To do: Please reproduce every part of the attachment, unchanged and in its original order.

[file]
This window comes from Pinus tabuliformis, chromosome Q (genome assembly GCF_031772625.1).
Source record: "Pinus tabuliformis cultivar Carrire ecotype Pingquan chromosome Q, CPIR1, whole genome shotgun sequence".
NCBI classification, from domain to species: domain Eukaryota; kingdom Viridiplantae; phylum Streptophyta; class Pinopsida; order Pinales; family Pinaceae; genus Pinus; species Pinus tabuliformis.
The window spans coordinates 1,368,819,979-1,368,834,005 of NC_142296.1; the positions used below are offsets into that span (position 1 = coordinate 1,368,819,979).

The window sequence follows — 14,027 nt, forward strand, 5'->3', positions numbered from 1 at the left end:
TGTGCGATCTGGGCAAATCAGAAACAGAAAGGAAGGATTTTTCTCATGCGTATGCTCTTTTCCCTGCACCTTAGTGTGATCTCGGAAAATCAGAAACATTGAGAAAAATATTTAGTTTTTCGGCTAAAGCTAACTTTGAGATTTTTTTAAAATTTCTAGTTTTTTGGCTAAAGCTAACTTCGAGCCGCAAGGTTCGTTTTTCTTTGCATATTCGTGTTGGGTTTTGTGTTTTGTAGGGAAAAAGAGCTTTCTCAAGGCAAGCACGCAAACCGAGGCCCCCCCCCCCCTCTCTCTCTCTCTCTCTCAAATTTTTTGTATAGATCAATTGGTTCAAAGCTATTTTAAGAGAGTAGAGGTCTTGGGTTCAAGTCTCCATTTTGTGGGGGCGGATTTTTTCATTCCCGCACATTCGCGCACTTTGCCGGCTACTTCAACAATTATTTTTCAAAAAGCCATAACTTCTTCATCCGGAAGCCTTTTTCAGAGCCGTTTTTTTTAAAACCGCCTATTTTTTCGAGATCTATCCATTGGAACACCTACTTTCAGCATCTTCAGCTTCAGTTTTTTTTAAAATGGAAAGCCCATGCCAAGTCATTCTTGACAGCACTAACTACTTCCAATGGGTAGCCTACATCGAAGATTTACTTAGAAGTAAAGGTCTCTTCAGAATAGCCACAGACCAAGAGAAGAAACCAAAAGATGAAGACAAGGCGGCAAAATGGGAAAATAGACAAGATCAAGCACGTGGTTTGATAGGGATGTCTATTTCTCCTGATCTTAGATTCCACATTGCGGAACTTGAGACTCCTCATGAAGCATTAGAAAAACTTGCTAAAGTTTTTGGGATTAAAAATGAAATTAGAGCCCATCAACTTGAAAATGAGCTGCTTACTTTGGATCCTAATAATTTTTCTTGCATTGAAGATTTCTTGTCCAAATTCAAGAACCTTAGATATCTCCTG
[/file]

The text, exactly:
This window comes from Pinus tabuliformis, chromosome Q (genome assembly GCF_031772625.1).
Source record: "Pinus tabuliformis cultivar Carrire ecotype Pingquan chromosome Q, CPIR1, whole genome shotgun sequence".
NCBI classification, from domain to species: domain Eukaryota; kingdom Viridiplantae; phylum Streptophyta; class Pinopsida; order Pinales; family Pinaceae; genus Pinus; species Pinus tabuliformis.
The window spans coordinates 1,368,819,979-1,368,834,005 of NC_142296.1; the positions used below are offsets into that span (position 1 = coordinate 1,368,819,979).

The window sequence follows — 14,027 nt, forward strand, 5'->3', positions numbered from 1 at the left end:
TGTGCGATCTGGGCAAATCAGAAACAGAAAGGAAGGATTTTTCTCATGCGTATGCTCTTTTCCCTGCACCTTAGTGTGATCTCGGAAAATCAGAAACATTGAGAAAAATATTTAGTTTTTCGGCTAAAGCTAACTTTGAGATTTTTTTAAAATTTCTAGTTTTTTGGCTAAAGCTAACTTCGAGCCGCAAGGTTCGTTTTTCTTTGCATATTCGTGTTGGGTTTTGTGTTTTGTAGGGAAAAAGAGCTTTCTCAAGGCAAGCACGCAAACCGAGGCCCCCCCCCCCCTCTCTCTCTCTCTCTCTCAAATTTTTTGTATAGATCAATTGGTTCAAAGCTATTTTAAGAGAGTAGAGGTCTTGGGTTCAAGTCTCCATTTTGTGGGGGCGGATTTTTTCATTCCCGCACATTCGCGCACTTTGCCGGCTACTTCAACAATTATTTTTCAAAAAGCCATAACTTCTTCATCCGGAAGCCTTTTTCAGAGCCGTTTTTTTTAAAACCGCCTATTTTTTCGAGATCTATCCATTGGAACACCTACTTTCAGCATCTTCAGCTTCAGTTTTTTTTAAAATGGAAAGCCCATGCCAAGTCATTCTTGACAGCACTAACTACTTCCAATGGGTAGCCTACATCGAAGATTTACTTAGAAGTAAAGGTCTCTTCAGAATAGCCACAGACCAAGAGAAGAAACCAAAAGATGAAGACAAGGCGGCAAAATGGGAAAATAGACAAGATCAAGCACGTGGTTTGATAGGGATGTCTATTTCTCCTGATCTTAGATTCCACATTGCGGAACTTGAGACTCCTCATGAAGCATTAGAAAAACTTGCTAAAGTTTTTGGGATTAAAAATGAAATTAGAGCCCATCAACTTGAAAATGAGCTGCTTACTTTGGATCCTAATAATTTTTCTTGCATTGAAGATTTCTTGTCCAAATTCAAGAACCTTAGATATCTCCTG